Background: Receiving adequate support seems to be crucial to the success of self-management. Although different empirical studies separately examined patients' preferences for self-management support (SMS), an overview is lacking. Objective: The aim of this qualitative review was to identify patients' needs with respect to SMS and to explore by whom this support is preferably provided. Search strategy: Qualitative studies were identified from Embase, MEDLINE OvidSP, Web of science, PubMed publisher, Cochrane central, the Cumulative Index to Nursing and Allied Health Literature (CINAHL) and PsycINFO. Inclusion criteria: Articles needed to meet all of the following criteria: (i) focuses on self-management, (ii) concerns adult patients with rheumatic diseases (rheumatoid arthritis and fibromyalgia), a variant of cancer or chronic kidney disease, (iii) explores support needs from the patients' perspective, (iv) uses qualitative methods and (v) published in English. Data extraction and synthesis: A thematic synthesis, developed by Thomas and Harden, was conducted of the 37 included studies. Main results: Chronic patients need instrumental support, psychosocial support and relational support from health-care professionals, family/friends and fellow patients to manage the chronic condition. Relational support is at the centre of the support needs and fuels all other types of support. Discussion and conclusions: Patients do not self-manage on their own. Patients expect health-care professionals to fulfil a comprehensive role. Support needs can be knitted together only when patients and professionals work together on the basis of collaborative partnership. Dynamics in support needs make it important to regularly assess patient needs.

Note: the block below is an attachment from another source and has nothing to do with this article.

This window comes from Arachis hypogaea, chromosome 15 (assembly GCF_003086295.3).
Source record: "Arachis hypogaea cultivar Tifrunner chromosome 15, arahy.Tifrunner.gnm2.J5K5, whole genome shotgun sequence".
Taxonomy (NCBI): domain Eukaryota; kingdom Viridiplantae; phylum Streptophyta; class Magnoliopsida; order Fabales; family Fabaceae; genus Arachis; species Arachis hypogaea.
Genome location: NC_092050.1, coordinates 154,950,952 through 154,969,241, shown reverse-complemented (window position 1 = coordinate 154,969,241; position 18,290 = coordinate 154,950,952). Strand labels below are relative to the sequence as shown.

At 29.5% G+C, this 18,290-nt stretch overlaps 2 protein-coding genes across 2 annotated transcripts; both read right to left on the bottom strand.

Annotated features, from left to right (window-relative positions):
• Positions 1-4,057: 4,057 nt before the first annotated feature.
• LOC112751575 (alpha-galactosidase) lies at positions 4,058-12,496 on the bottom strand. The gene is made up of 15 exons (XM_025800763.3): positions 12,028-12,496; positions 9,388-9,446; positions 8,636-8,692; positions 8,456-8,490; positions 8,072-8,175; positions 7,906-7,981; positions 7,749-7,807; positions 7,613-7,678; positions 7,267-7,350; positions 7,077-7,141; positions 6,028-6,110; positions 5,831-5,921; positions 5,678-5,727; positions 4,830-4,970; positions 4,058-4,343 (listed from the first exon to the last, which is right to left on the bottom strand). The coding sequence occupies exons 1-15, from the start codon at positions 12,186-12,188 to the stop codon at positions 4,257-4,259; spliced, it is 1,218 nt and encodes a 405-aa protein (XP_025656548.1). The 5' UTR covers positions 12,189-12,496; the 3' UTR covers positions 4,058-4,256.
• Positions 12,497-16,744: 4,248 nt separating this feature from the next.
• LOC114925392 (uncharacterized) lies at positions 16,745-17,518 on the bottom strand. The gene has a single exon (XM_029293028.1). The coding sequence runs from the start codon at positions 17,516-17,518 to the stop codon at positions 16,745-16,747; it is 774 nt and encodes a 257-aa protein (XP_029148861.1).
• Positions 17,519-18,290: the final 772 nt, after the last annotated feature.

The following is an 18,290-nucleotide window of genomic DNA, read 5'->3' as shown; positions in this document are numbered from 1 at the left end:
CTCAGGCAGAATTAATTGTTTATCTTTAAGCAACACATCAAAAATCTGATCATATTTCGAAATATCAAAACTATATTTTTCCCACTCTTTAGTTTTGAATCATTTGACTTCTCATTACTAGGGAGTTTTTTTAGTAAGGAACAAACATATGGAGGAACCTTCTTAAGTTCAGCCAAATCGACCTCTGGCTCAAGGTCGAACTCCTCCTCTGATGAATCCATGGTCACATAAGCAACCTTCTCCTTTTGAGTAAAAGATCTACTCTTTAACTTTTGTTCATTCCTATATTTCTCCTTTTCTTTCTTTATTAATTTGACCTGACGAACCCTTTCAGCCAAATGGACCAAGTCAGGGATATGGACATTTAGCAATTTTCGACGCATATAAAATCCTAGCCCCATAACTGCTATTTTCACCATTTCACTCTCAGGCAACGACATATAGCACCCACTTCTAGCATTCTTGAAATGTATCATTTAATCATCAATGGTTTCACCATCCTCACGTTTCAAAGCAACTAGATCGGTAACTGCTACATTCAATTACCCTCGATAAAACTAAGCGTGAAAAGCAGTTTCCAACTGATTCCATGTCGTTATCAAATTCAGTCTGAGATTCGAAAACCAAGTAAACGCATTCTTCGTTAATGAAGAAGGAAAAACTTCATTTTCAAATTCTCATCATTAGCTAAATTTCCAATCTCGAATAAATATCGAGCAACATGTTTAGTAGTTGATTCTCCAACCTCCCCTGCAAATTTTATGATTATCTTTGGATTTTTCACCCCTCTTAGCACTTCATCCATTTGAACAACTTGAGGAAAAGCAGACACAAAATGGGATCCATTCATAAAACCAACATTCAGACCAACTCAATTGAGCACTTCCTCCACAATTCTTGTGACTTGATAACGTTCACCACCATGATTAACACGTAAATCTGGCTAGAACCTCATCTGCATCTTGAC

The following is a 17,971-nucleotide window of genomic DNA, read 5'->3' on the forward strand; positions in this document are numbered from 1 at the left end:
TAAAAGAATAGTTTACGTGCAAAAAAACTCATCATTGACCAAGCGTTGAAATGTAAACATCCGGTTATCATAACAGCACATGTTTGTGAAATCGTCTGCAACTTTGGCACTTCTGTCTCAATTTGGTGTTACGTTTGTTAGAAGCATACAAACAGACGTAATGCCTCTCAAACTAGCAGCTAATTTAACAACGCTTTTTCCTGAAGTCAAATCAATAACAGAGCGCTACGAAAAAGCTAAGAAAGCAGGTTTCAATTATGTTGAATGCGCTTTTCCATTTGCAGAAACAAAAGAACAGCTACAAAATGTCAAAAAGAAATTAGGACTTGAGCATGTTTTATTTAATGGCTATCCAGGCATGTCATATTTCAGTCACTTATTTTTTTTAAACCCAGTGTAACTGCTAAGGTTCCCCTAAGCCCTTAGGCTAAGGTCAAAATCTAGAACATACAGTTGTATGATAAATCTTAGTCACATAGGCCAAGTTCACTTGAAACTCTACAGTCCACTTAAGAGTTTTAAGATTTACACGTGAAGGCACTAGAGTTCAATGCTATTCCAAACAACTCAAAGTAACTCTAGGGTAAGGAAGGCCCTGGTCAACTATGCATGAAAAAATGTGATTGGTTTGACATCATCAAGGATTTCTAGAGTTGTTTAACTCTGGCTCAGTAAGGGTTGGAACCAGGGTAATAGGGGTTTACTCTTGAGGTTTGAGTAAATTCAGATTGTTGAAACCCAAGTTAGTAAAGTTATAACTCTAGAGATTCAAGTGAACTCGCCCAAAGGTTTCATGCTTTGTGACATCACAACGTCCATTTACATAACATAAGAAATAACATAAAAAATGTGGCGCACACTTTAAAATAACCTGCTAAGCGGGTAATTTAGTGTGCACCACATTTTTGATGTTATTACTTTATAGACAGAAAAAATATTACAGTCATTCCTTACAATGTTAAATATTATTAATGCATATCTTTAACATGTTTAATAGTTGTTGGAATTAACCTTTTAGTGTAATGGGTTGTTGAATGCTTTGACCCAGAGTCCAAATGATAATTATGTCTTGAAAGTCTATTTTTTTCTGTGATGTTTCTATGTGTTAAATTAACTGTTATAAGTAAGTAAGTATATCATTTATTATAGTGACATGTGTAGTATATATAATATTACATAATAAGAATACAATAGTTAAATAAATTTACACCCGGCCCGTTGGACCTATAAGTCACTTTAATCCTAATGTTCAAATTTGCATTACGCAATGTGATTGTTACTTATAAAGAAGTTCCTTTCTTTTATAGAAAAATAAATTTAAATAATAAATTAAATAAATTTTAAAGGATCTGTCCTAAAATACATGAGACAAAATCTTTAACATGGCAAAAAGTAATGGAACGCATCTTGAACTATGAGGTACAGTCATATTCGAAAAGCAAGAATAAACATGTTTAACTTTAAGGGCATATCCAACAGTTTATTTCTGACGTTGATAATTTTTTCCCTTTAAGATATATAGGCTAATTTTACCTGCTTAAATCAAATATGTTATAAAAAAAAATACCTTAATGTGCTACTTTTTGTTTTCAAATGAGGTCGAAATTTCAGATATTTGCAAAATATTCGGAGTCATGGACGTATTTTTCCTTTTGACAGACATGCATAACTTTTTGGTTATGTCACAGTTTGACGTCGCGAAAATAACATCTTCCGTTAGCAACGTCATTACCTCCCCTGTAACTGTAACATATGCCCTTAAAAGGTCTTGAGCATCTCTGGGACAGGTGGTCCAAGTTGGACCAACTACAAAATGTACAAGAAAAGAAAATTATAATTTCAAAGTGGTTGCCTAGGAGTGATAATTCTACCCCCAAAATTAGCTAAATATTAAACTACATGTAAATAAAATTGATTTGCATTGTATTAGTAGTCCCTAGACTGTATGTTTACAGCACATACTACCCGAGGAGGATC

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Health Expectations: an international journal of public participation in health care and health policy
Erasmus School of Health Policy & Management (ESHPM)

Dwarswaard, J., Bakker, E., van Staa, A., & Boeije, H. (2016). Self-management support from the perspective of patients with a chronic condition: A thematic synthesis of qualitative studies. Health Expectations: an international journal of public participation in health care and health policy (Vol. 19, pp. 194–208). doi:10.1111/hex.12346